The following day, after finding another unmapped spring, where again we could water the camels, we crossed a mountain pass into yet another seemingly endless plain. Here we saw more wild camels, wild sheep and Tibetan asses. We came across vultures, dozens of them, feeding on the remains of a wild young camel.
By careful analysis of the carcass and surrounding footprints, we could see that it had been killed and gutted a few hours earlier by four wolves. One had attacked the throat, and the other three, the hindquarters. I got off some skin samples from the hind legs, which I hoped would be of value for genetic testing. We had submitted similar samples to the Bronx Zoo and other institutions after previous expeditions, and the results indicate that the wild camel has a 3% genetic difference from the domestic Bactrian camel. The wild Bactrian has in the past been labelled a silk road runaway or a domestic stray. But the evidence is mounting that the wild Bactrian is, as I believe, the remnant stock of the original wild herds that roamed Central Asia until 4,000 years ago when man began domesticating the camel.
That evening, a sandstorm threatened but died away. Then a most unwelcome drama struck, when the domestic camel that had laboured so much from the beginning of our journey fell off the edge of a steep-sided pass, crashing to her death. She had carried no load for days and was walking untied and completely free. But she had grown gradually weaker and lost her footing. It was a grim reminder of the harshness of the land we were crossing, and the thin line between success and failure.
After this incident, we saw the Kum Tagh stretching ahead. Our hearts sank. Nobody wanted a repeat crossing of the sand dunes. But both camels and man were in for a surprise. Deep in the dunes, shielded in all directions by mountains of sand, was a beautiful gorge that contained a spring of sweet water. I was with Usuman when he saw it, and the effect it had on the senses was remarkable. Conditioned to scenes of endless rolling sand, one's eyes took some moments to adjust to the extraordinary contrast of water and vegetation lying many feet below.
As I arrived breathless at the bottom of the gorge, Usuman, who had been some way ahead of me, began to gesticulate. Panting with fatigue, and in a state of excitement, I slithered and scrambled as noiselessly as I could. In a grove of golden fragmitis, stood a wild camel. It had gorged on water to a point where it looked as though it was ready to give birth. I had never seen a camel, wild or domestic, fill its belly to such an extent. It must have sensed that many waterless days lay ahead. The camel raised its head from the muddy pool, took one look at me and fled. 'That camel hadn't drunk water for days,' said Usuman when we met up again. 'It was determined to fill up its tank until it overflowed.' In this beautiful setting, which we called Kum Su, the sand spring, confusion set in. Two of our plastic water containers had split and their valuable contents had ebbed away. The water in the gorge was too salty for us, and we had only enough sweet water to last one more day.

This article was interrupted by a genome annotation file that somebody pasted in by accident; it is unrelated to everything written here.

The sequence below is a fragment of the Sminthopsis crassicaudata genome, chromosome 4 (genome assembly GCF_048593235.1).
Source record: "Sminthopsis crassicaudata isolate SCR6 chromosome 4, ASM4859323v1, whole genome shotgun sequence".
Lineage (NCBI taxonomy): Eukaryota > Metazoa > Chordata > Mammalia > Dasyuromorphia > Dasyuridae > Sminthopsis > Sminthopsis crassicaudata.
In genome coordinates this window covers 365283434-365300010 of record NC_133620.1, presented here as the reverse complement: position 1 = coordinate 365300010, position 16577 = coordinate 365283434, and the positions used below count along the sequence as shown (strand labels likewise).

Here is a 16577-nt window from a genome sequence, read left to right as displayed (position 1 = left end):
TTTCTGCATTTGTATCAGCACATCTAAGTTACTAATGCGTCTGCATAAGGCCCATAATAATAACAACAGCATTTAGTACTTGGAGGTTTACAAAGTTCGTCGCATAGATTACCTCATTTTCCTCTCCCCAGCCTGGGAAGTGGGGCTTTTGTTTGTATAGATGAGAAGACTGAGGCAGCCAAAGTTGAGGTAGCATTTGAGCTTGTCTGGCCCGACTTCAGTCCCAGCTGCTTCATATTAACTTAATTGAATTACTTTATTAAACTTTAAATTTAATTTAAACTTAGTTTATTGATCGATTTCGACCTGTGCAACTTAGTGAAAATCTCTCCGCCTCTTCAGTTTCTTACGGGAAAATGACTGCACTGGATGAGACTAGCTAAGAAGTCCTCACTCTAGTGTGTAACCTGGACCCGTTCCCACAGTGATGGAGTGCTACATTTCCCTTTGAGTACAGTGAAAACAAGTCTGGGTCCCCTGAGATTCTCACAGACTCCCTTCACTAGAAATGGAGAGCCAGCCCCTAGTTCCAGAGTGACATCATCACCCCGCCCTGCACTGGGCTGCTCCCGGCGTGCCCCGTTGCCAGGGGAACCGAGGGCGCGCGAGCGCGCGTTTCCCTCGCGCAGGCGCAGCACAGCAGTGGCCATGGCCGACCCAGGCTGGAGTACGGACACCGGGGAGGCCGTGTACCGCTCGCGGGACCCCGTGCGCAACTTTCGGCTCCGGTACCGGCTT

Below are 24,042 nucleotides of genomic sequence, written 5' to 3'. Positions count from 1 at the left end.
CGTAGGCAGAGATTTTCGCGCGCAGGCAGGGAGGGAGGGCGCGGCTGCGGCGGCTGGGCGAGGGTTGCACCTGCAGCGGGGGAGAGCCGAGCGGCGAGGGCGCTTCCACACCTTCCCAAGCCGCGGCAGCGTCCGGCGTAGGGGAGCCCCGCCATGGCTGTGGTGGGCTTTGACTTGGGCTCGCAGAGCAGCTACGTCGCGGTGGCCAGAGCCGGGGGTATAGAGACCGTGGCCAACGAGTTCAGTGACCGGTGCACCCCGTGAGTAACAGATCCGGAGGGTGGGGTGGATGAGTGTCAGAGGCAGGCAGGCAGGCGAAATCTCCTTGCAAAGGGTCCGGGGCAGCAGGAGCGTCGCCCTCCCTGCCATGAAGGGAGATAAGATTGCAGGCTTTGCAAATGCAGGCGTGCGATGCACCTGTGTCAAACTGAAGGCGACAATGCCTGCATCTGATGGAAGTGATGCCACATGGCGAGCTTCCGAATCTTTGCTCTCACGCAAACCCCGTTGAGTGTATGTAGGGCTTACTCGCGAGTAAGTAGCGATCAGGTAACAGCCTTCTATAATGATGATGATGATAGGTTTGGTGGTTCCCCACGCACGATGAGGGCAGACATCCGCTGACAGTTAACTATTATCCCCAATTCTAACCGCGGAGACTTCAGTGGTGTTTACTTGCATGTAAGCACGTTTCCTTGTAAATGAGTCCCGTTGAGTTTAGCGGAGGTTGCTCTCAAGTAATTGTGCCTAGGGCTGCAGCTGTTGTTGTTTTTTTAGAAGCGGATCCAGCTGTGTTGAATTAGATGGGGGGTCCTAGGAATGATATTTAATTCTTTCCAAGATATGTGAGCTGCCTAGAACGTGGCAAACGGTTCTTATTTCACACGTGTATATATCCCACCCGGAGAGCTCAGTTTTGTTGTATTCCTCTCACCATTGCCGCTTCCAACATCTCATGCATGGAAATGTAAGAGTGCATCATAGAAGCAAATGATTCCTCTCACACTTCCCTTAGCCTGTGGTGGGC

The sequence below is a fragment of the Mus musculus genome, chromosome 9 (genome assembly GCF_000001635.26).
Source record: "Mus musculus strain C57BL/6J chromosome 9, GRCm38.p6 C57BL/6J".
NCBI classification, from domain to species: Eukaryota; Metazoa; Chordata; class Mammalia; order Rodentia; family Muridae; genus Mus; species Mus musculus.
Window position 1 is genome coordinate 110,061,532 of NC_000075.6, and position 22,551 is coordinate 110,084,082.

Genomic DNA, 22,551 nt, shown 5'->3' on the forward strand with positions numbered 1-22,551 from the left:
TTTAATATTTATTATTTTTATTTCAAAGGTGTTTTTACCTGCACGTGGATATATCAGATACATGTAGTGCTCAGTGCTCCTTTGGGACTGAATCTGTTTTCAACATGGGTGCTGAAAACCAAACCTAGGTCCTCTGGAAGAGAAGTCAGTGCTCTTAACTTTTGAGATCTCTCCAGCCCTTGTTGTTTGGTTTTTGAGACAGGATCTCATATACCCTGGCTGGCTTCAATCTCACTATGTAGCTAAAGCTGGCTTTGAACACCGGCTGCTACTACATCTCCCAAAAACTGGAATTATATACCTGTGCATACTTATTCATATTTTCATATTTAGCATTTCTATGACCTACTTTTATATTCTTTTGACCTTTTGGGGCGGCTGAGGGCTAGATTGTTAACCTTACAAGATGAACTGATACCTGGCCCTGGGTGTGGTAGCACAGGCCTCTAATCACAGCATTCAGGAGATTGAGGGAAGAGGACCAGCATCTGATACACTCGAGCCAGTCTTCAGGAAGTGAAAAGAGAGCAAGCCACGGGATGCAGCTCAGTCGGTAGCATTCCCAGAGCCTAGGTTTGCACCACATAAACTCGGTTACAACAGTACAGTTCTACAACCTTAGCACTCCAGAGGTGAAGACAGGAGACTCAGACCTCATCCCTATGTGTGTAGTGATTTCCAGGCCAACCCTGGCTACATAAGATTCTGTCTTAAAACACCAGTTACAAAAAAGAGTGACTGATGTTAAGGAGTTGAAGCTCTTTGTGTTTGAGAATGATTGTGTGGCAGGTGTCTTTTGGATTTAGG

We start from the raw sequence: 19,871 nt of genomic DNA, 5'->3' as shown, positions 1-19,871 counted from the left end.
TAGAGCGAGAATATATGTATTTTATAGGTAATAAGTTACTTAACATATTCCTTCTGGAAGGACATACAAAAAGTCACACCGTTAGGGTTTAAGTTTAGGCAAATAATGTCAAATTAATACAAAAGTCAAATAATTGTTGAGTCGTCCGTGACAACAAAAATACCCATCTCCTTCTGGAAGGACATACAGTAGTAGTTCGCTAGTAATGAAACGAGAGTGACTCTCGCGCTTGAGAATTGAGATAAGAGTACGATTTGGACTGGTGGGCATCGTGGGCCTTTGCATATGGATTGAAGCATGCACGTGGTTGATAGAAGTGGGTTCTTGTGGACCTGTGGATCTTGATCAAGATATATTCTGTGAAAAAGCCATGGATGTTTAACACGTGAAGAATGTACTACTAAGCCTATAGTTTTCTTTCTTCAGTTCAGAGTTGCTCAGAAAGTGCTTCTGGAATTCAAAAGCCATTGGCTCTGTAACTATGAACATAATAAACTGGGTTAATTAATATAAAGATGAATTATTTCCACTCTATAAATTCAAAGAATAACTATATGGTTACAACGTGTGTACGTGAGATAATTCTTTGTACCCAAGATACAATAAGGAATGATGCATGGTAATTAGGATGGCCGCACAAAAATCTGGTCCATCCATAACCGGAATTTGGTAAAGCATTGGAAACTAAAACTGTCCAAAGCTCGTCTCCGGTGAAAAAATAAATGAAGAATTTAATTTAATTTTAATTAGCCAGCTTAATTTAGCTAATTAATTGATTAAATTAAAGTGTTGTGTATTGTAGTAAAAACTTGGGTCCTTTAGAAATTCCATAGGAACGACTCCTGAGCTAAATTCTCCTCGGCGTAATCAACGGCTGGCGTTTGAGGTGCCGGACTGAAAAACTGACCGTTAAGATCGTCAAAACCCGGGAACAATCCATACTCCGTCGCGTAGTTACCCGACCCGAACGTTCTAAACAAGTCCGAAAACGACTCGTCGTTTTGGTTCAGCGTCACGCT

That evening we struck out over the sand dunes surrounding the gorge. Their surface was hard, their contours benign. We camped in a cramped hollow that harboured ticks, and I soon discovered that I had set myself up as their evening meal. Yuan Lei, who had succeeded in photographing some wild argali sheep, wisely perched his sleeping bag on top of a dune to avoid them.
The following day, after a long, tiring journey, we descended to yet another valley into which the Professor had managed to drive the truck. His petrol was dangerously low and our water was finished. 'One more day, and we would have been in real difficulty,' said the Professor as we embraced. 'Yet again we have been very, very lucky.'
We had cause for celebration. On our arduous trek we had seen 169 wild Bactrian camels; a number that far exceeded our expectations. On three previous expeditions we had seen no more than 70 in all, most of them had been specks on the horizon. The Professor, however, was reluctant to revise upward out estimate of about 660 camels in China. ‘We have seen too few on earlier expeditions for us to do that,’ he said.
But armed with latest information we achieved our aim. The Xinjiang Arjin Shan Nature Reserve is up and running. In both Beijing and Urumqi there is a real will to make it a success. The will has to be urgently translated into reality. The race to save the critically endangered wild Bactrian camel—more rare than the Giant Panda—is a race against time.
For further information on the wild Bactrian camel write to: John Hare, The Wild Camel Protection Foundation, School Farm, Benenden, Kent TN17 4EU (telephone 01580 241132, fax 01580 240960, e-mail harecamel @ aol.com, or visit our website: www.wildcamels.com). John Hare's book, Shadows Across the Sahara, is published by Constable and Robinson.